We sometimes hear of situations in which a person is attacked in broad daylight, in the presence of witnesses, and no one helps or does anything to intervene. Psychologists call this phenomenon “the bystander effect.”
Interestingly enough, the greater number of witnesses to a crime, the less likely someone is to intervene on behalf of the victim. The bystander effect occurs, in part, because of “diffusion of responsibility,” meaning that each individual witness believes that someone else will handle the situation.
In 2008, an elderly man was struck in a hit and run accident, and no one came to his aid. At least nine cars drove around the victim as he lay bleeding in the street, several pedestrians walked by without attempting to help the man, and no one called for an ambulance until a police car happened upon the scene a minute and a half later.
In 2010, a woman was raped in daylight on the side of the road, and though she called for help, passing motorists drove by without giving assistance. One beeped his horn. Another slowed, but continued on. After the attack, she even asked a passing pedestrian if she could use his cell phone to call police, but he ignored her.
In 2013, a woman was dragged off of a bus and beaten in an attempted robbery, and despite the presence of several witnesses, no one helped her.
Certainly, the “bystander effect” may prevent people from coming to a victim’s aid. However, others want to offer assistance but are afraid for their own safety. Sometimes, doing the right thing can get a person in trouble, as recent events in Oklahoma show.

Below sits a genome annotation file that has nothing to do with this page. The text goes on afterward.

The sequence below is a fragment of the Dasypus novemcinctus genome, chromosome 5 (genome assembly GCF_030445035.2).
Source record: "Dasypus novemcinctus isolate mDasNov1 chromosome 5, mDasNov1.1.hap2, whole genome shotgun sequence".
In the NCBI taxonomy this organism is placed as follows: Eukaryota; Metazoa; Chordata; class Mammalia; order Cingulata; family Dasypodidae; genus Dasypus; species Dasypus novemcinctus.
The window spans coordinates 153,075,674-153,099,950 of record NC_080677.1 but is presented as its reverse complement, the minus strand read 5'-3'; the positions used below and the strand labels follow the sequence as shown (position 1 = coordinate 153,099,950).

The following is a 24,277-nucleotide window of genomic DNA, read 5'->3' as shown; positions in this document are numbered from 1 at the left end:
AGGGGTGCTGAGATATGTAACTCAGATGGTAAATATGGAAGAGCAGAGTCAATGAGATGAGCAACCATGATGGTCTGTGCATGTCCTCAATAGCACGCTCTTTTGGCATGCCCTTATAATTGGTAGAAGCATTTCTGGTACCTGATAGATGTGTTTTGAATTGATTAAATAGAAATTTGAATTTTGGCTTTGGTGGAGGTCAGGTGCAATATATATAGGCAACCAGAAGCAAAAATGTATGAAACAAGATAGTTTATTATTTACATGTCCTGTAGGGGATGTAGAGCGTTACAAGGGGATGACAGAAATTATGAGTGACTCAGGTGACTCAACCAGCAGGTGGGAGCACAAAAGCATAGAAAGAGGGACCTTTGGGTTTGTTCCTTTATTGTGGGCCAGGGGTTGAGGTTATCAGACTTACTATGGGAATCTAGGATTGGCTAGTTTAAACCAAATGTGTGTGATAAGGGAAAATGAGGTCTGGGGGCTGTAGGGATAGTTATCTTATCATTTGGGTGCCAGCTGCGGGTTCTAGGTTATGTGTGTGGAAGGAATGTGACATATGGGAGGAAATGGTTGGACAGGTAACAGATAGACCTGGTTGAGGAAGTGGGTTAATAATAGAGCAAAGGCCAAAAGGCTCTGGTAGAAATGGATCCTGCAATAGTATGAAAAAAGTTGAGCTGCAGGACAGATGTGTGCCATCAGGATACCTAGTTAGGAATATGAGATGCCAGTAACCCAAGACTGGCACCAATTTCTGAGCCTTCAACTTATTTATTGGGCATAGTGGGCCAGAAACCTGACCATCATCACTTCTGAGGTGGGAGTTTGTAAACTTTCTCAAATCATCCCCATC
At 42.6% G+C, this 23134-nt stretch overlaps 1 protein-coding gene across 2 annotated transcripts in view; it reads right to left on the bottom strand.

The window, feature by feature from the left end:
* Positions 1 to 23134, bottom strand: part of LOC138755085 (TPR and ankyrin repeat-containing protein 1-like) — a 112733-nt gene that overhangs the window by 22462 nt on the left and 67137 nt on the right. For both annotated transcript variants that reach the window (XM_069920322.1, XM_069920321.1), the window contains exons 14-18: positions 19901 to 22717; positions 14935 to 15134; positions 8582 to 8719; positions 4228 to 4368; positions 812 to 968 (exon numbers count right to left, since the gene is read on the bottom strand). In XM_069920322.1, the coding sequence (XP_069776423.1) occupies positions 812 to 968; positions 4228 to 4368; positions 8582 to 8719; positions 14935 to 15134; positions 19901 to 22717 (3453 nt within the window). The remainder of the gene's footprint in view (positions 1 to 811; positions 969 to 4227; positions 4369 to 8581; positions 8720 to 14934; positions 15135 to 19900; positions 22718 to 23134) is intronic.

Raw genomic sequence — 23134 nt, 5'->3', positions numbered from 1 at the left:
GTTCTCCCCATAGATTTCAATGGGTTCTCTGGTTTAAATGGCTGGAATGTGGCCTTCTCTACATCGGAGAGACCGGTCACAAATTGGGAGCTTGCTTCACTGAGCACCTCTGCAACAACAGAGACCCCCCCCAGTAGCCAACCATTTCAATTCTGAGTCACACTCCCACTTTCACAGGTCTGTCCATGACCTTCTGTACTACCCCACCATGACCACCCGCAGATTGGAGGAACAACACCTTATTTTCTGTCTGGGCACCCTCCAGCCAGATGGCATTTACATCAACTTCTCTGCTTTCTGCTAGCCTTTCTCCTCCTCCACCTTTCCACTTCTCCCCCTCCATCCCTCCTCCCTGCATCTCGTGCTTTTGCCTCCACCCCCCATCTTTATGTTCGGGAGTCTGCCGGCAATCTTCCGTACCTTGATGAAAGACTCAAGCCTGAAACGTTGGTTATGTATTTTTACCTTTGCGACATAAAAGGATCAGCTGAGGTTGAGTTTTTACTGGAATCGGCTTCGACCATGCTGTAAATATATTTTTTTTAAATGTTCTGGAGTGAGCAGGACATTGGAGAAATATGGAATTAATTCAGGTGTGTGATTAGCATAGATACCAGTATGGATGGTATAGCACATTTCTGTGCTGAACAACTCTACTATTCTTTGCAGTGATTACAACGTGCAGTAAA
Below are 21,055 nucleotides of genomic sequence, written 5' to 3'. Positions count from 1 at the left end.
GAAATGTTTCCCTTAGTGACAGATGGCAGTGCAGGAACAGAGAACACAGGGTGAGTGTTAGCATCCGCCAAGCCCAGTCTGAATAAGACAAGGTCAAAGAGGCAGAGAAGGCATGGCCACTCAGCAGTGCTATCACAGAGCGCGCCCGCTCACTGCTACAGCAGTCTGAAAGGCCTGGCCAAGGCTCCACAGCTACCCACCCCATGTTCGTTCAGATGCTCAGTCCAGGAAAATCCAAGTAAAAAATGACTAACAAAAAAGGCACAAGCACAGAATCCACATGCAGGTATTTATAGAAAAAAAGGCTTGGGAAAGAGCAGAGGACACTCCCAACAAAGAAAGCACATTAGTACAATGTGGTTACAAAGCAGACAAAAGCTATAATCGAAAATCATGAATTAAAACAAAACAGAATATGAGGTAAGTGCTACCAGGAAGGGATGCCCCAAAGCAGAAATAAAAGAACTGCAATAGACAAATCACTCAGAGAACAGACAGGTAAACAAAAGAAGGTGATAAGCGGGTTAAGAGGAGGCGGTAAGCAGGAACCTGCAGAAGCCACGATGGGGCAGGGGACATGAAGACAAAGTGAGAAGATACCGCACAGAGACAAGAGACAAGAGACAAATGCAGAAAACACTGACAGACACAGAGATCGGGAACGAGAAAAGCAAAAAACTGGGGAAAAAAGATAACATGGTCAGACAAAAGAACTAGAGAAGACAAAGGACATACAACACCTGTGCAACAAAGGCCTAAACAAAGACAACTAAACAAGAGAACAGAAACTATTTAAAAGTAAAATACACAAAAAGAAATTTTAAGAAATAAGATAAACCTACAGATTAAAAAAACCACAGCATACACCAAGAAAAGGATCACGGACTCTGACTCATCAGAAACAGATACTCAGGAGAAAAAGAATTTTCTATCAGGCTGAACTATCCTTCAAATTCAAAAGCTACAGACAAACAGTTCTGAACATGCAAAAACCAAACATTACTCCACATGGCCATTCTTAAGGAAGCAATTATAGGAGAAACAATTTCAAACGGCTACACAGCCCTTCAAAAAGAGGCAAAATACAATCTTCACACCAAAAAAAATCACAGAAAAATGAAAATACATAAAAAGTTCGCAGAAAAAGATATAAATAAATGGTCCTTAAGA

In late January, an Edmond man driving through his apartment complex came across two men having car trouble. He stopped to help the men with the car, but when they didn’t have any luck, the men asked if he would give them a ride to an apartment on the other side of the complex. After they got in the vehicle, they attacked the man, robbing him of his wallet and cell phone. They tried to steal his car, but they could not figure out how to start the car with a push-button ignition.
Last week, a woman pulled a knife on a man who held the door for her at a local store. The man opened the door for the woman, and when she did not respond by thanking him, he sarcastically muttered, “You’re welcome.” Apparently, she did not appreciate either the gesture or his sarcasm, and she pulled out a pocket knife and began threatening him.
And finally, a man who tried to get help for a victim of domestic violence became a victim himself when the woman’s husband attacked and killed him. Police say Rachel Willis, 37, of Stillwater, went to the apartment of her neighbor, William Marg, 64, and told him that she was tired of being abused by her husband. Marg called a pastor and his wife to come pick up Rachel Willis. When her husband, Ralph Willis, 42, awoke, he discovered his wife missing. He went to Marg’s apartment, where the two men argued, and Ralph Willis allegedly stabbed Marg to death. When Rachel Willis returned home, the couple set fire to the apartment in an effort to cover up Marg’s murder. As they fled, police shot and killed Ralph Willis. Rachel Willis is charged with being an accessory to both murder and arson.
Determining when to get involved and when to protect one’s own safety can be a difficult thing. What do you think? When should you get personally involved, and when should you step back and call for help?